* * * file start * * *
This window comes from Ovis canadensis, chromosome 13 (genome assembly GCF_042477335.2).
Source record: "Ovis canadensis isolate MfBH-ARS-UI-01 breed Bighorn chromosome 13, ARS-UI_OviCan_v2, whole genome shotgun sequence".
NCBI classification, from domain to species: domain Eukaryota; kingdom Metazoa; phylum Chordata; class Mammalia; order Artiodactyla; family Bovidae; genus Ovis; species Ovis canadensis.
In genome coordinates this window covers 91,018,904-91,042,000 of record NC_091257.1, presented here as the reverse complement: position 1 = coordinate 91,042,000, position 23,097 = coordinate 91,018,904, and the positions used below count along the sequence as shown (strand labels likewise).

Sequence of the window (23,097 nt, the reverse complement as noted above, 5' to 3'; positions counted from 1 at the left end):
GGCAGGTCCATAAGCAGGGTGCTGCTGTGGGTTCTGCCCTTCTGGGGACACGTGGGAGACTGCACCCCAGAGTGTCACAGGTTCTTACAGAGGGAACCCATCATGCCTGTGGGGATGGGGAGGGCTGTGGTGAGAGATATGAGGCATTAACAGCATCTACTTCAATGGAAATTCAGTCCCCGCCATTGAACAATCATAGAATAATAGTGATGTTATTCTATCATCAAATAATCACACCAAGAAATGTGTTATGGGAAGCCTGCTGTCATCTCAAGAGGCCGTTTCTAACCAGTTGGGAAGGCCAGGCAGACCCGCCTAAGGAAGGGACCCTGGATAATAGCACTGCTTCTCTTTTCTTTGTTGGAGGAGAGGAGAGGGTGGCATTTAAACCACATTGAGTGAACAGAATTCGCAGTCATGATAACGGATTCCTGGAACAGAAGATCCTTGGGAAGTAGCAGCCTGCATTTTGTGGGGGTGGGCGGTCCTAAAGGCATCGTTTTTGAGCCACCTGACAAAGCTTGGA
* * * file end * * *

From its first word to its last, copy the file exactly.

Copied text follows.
This window comes from Ovis canadensis, chromosome 13 (genome assembly GCF_042477335.2).
Source record: "Ovis canadensis isolate MfBH-ARS-UI-01 breed Bighorn chromosome 13, ARS-UI_OviCan_v2, whole genome shotgun sequence".
NCBI classification, from domain to species: domain Eukaryota; kingdom Metazoa; phylum Chordata; class Mammalia; order Artiodactyla; family Bovidae; genus Ovis; species Ovis canadensis.
In genome coordinates this window covers 91,018,904-91,042,000 of record NC_091257.1, presented here as the reverse complement: position 1 = coordinate 91,042,000, position 23,097 = coordinate 91,018,904, and the positions used below count along the sequence as shown (strand labels likewise).

Sequence of the window (23,097 nt, the reverse complement as noted above, 5' to 3'; positions counted from 1 at the left end):
GGCAGGTCCATAAGCAGGGTGCTGCTGTGGGTTCTGCCCTTCTGGGGACACGTGGGAGACTGCACCCCAGAGTGTCACAGGTTCTTACAGAGGGAACCCATCATGCCTGTGGGGATGGGGAGGGCTGTGGTGAGAGATATGAGGCATTAACAGCATCTACTTCAATGGAAATTCAGTCCCCGCCATTGAACAATCATAGAATAATAGTGATGTTATTCTATCATCAAATAATCACACCAAGAAATGTGTTATGGGAAGCCTGCTGTCATCTCAAGAGGCCGTTTCTAACCAGTTGGGAAGGCCAGGCAGACCCGCCTAAGGAAGGGACCCTGGATAATAGCACTGCTTCTCTTTTCTTTGTTGGAGGAGAGGAGAGGGTGGCATTTAAACCACATTGAGTGAACAGAATTCGCAGTCATGATAACGGATTCCTGGAACAGAAGATCCTTGGGAAGTAGCAGCCTGCATTTTGTGGGGGTGGGCGGTCCTAAAGGCATCGTTTTTGAGCCACCTGACAAAGCTTGGA